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Professor Claire Smith: "We need to understand what digital learning means in the new landscape."

Professor Claire Smith

Professor Claire Smith is Head of Anatomy at Brighton and Sussex Medical School and the new Deputy Pro-Vice Chancellor for Education and Innovation, leading on the Learn to Transform section of the University’s strategic framework.

I wasn’t a natural learner. When the results were pinned on boards I’d always look for my name at the bottom and work my way up. I’ve recognised that everyone has an individual learning journey and in my new role I have a fantastic opportunity to help make that journey and experience better for every student. I’m genuinely really excited about that. 

I came to campus in 2013. I really like the feeling at Sussex – when students are around, you get a sense of its friendliness, a place for discussion, people meeting. I have always found it to be full of people that really care about students and about each other.

One of the outcomes of Covid-19 for us in higher education is that it really has pushed the digital transformation and learning agenda. There was some hesitation about that experience but what we have been through is a rapid transition of how students can learn and we now need to understand what digital learning means for students in the new landscape.  

For the University’s Learn to Transform strategy, it really is now about understanding what truly creates positive learning experiences. It might be that there are digital  platforms – Zoom, Teams – that really work for certain areas and certain disciplines. But it might not work for others and we still need that face-to-face interaction. Human interaction is built into us as humans and we need to be looking and working on the next stages of technology, on developing further resources, and looking at smart campuses.

We used to treat distance learning as something different – now the high-flex, blended model means that surely we should look at one provision for all our students, incorporating and integrating all of the different provision offered at Sussex. We should be having one campus that seamlessly integrates the real and the virtual. Students should be able to look at one app on their phone and that should have everything they need for Sussex. It needs to be a joined-up experience.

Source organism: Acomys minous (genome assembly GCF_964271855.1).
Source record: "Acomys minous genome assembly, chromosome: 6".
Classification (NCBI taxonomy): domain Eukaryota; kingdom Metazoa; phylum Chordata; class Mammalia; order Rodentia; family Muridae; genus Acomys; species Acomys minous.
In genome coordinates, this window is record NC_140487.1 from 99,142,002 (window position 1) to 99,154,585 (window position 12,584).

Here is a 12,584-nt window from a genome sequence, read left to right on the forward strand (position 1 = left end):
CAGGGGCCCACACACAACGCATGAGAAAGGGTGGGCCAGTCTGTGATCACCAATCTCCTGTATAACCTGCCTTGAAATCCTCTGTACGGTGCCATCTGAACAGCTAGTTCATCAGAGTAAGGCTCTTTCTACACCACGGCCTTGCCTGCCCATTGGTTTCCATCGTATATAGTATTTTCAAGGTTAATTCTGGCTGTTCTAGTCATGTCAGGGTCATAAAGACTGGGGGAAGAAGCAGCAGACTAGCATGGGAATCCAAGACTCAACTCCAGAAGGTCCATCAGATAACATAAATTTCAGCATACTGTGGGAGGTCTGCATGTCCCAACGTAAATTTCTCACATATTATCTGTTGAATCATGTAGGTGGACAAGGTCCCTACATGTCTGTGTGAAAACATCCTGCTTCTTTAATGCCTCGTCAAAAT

I’m really proud to be have been the first in the UK to create 3D printed body parts for medical students, who can only study real, donated human bodies when in the labs with us. With real bodies you learn about depth perception and manual dexterity and you have an emotional connection, which is vital for doctor training. We have been developing methods to supplement this, for example, 3D, VR and live streaming, offering life-like alternatives that give students a learning experience when they are not in that environment.

I have always been in awe of those who donate their bodies to science. For trainee doctors, it’s such an amazing and precious resource. A single body donation can affect the lives of 10 million patients in terms of how many trainee doctors benefit from this as a resource and how many patients they will go on to treat. I’ve written about this in my book, The Silent Teacher. If I died at this moment I’ve written into my will that I want to be made into diamonds to be given to my young daughters. But later on I would donate my body. 

My first degree was in comparative anatomy, my Post-graduate Certificate in Education was in higher education, and my PhD was one of the first in anatomy education, so everything I have wanted to do since then has been about improving the learning experience. That started off being in anatomy and became larger in terms of medical education and has widened into higher education. 

I have been responsible for leading anatomy and medical education at a national and international level for several years. There’s a lot of transferability in educational leadership. I have been doing a lot on leading digital learning and various technologies such as augmented realities and 3D printing, and so that’s extremely transferable in the technology and innovation side of my new role at Sussex. 

I have always followed where I feel that my energy and my enthusiasm is going to make a difference. My national and international roles have all been about tying strands together and having that single vision and energising people to go forward into that. I like bringing people and things together, and bringing them to life. In the context of my interest in anatomy, I suppose that’s the opposite to dissection, where we investigate and take things apart. Both are intrinsically linked by trying to understand the whole. 

This profile is part of our This Sussex Life series. 

 

 

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By: Jacqui Bealing
Last updated: Tuesday, 15 September 2020

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